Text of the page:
Making your workplace environmentally friendly is socially responsible, and it’s good for public relations—but could a green workplace also be good for your bottom line? Absolutely! The things that save you energy can also save you money and enable your workplace to run more efficiently.
Here are some strategies that other employers have implemented that have helped save the environment, as well as energy expenses.
Reducing consumption is one way to improve your business’s environmental footprint, while reducing operational expenses. You can reduce your consumption of:
Electricity. In an office building, as much as half of your electricity usage may be for lighting; much of the rest is connected to air-handling systems and office equipment. You can reduce energy consumption related to lighting—and its associated costs—by:
- Installing motion detectors. In rooms where lighting is not required all of the time, like conference rooms and restrooms, motion sensors can be used to turn lighting on and off as needed.
- Installing timers and dimmers. In areas where lighting is always required, like hallways and entrances, timers and dimmers can reduce artificial lighting either when natural lighting is available (for example, at entrances or in parking decks during daylight hours) or when brighter lighting is not needed (for example, hallway lights could be dimmer during overnight hours).
- Changing out your bulbs. Changing out incandescent bulbs for energy-saving fluorescent or LED lighting can reduce both energy consumption and the need to replace bulbs, since these types of lighting last longer.
- Changing your lamps and ballasts. If your workplace uses a lot of T-12 tubular fluorescent lighting, you can save energy by switching to T-8 electronic ballasts and lamps. These bulbs reduce energy usage—typically, trading the standard T-12, 40-watt lamp for a T-8, 32-watt bulb for the same illumination and better light quality.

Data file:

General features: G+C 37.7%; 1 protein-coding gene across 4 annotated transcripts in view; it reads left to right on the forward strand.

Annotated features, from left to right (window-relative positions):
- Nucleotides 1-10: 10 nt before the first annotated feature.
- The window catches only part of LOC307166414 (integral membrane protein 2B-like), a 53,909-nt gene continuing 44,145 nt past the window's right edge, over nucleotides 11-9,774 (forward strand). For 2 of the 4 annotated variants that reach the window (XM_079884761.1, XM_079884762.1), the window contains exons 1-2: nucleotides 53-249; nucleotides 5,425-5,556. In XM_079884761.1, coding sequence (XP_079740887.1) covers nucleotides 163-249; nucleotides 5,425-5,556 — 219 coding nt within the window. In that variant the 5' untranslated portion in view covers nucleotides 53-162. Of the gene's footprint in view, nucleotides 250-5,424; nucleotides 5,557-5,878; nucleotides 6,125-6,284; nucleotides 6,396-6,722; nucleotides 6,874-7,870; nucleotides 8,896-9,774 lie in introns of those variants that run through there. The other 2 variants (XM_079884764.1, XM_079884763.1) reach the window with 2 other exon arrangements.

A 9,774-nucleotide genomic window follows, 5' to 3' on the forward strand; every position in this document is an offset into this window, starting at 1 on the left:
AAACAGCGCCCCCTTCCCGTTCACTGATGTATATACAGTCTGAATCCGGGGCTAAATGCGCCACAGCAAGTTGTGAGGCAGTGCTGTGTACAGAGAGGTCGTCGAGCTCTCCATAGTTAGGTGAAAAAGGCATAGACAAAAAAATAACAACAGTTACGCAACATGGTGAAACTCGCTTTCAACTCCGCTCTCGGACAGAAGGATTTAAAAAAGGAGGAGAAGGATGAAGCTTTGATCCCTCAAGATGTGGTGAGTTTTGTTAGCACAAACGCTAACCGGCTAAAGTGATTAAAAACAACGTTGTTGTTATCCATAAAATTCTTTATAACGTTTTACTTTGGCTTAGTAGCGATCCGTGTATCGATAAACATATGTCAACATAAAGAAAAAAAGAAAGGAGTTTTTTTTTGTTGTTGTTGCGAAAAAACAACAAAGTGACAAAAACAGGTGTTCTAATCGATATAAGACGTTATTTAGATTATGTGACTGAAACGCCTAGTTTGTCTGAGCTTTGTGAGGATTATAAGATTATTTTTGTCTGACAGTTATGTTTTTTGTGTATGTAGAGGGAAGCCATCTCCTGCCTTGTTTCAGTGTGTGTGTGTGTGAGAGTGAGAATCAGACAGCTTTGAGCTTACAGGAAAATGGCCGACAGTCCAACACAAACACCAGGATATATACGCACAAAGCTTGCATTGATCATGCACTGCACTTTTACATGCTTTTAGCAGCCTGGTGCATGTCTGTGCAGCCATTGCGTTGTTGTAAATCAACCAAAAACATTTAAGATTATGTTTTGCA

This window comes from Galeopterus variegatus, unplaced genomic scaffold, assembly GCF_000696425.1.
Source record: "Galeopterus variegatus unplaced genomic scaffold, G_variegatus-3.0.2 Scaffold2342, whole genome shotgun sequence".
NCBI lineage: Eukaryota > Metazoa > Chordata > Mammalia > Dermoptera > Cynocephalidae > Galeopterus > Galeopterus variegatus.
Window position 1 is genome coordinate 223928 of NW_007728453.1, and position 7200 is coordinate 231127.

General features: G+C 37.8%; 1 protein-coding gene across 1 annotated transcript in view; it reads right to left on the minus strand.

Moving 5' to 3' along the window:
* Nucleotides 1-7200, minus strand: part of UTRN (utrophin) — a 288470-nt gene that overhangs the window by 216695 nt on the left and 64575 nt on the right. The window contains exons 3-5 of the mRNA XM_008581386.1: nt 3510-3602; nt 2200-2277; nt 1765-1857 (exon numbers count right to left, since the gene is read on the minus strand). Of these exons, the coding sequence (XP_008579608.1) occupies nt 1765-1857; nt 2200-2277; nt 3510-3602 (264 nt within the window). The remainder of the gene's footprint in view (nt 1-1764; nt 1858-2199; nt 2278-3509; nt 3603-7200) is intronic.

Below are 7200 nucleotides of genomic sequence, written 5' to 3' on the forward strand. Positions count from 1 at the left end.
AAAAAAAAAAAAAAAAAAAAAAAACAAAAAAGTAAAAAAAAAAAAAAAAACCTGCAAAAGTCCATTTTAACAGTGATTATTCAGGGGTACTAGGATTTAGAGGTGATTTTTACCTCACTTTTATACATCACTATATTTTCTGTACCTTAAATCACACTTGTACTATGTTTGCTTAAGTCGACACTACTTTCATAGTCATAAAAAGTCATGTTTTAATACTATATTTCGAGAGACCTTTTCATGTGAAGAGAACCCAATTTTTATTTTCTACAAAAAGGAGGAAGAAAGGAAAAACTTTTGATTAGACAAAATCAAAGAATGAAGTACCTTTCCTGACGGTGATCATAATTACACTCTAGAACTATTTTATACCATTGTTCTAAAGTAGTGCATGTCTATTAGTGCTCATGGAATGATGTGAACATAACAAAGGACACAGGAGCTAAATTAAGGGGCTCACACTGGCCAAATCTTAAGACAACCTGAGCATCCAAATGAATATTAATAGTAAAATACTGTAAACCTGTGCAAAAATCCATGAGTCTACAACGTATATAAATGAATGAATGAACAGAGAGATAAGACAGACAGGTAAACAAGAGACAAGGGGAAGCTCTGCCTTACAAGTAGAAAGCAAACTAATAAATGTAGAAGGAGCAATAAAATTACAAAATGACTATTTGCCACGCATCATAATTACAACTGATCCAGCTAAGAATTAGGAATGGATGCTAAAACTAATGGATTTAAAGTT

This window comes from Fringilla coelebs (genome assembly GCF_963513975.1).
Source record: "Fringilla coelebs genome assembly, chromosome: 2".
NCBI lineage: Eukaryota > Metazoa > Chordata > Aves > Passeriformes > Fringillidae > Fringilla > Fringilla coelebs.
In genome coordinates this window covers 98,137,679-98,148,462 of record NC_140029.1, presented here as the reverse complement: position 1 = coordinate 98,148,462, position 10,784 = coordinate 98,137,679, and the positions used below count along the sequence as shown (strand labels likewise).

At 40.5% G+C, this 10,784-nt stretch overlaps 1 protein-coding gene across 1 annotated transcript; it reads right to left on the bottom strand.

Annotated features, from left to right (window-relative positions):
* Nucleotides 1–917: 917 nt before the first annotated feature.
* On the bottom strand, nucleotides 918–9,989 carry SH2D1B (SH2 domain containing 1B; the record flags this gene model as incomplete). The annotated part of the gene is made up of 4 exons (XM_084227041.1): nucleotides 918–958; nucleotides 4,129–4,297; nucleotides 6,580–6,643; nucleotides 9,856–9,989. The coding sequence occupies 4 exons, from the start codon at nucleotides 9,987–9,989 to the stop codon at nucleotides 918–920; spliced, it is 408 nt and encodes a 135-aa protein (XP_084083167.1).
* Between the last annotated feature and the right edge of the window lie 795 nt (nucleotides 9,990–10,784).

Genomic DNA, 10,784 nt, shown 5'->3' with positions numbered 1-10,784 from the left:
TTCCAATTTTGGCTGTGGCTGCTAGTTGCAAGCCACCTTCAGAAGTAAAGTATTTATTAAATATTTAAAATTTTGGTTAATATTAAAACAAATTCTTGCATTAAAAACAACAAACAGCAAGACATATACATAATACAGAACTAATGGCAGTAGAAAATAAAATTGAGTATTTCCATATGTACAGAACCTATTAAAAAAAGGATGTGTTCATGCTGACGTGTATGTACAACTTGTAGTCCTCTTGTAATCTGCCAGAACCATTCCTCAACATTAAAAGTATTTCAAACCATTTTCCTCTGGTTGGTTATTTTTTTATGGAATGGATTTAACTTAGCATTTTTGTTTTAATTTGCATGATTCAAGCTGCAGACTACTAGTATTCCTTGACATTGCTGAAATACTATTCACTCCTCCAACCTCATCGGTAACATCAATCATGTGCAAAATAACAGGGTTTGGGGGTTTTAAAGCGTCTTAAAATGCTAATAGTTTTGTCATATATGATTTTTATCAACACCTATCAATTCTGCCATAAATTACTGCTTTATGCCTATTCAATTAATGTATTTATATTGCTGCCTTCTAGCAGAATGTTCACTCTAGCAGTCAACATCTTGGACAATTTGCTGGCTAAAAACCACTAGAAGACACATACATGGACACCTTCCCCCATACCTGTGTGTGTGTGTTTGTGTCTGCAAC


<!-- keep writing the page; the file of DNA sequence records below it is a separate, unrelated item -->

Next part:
- Installing variable-frequency drives on AC motors. Ifyou have equipment that is controlled by an AC motor, consider equipping it with a variable-frequency drive. Variable-frequency drives reduce the cost of equipment by allowing process-dependent control of the motor’s speed and torque. In addition to reducing overall energy consumption, variable frequency drives also reduce the need for maintenance by enabling smoother operation that creates less wear and tear.
Heating and cooling. The most straightforward way to reduce heating and cooling costs is to adjust your thermostat—keep things a little cooler in the winter and a little warmer in the summer. But there are ways to fine-tune your temperature control so that you can keep workers comfortable while still saving money.
- Use a programmable thermostat. Overnight, and on holidays and weekends, you can notch the temperature even further up or down to reduce building heating and cooling costs—and a programmable thermostat will enable you to make the process automatic.
- Install heat reclaim chillers. It is possible to reclaim waste heat from your air-conditioning system for use in other applications, including heating water (for hot water taps, showers, laundry, dishwashing, and other uses) and in building heat. This “waste” heat recovery can result in a substantial energy savings. There are several different types of heat reclaim systems that have different applications; you’ll want to work with a professional to determine what type is the best for your building.
- Use more boilers. A building with one or two large boilers has a limited ability to fine-tune its heating. Replacing a large boiler with two smaller boilers enables you to use less boiler capacity—and less natural gas—when needed, reducing overall heating costs.
Obviously, electricity and heating, ventilation, and air conditioning (HVAC) are the areas with the greatest potential return—but that doesn’t mean they’re the only areas you should consider when thinking of your environmental impact.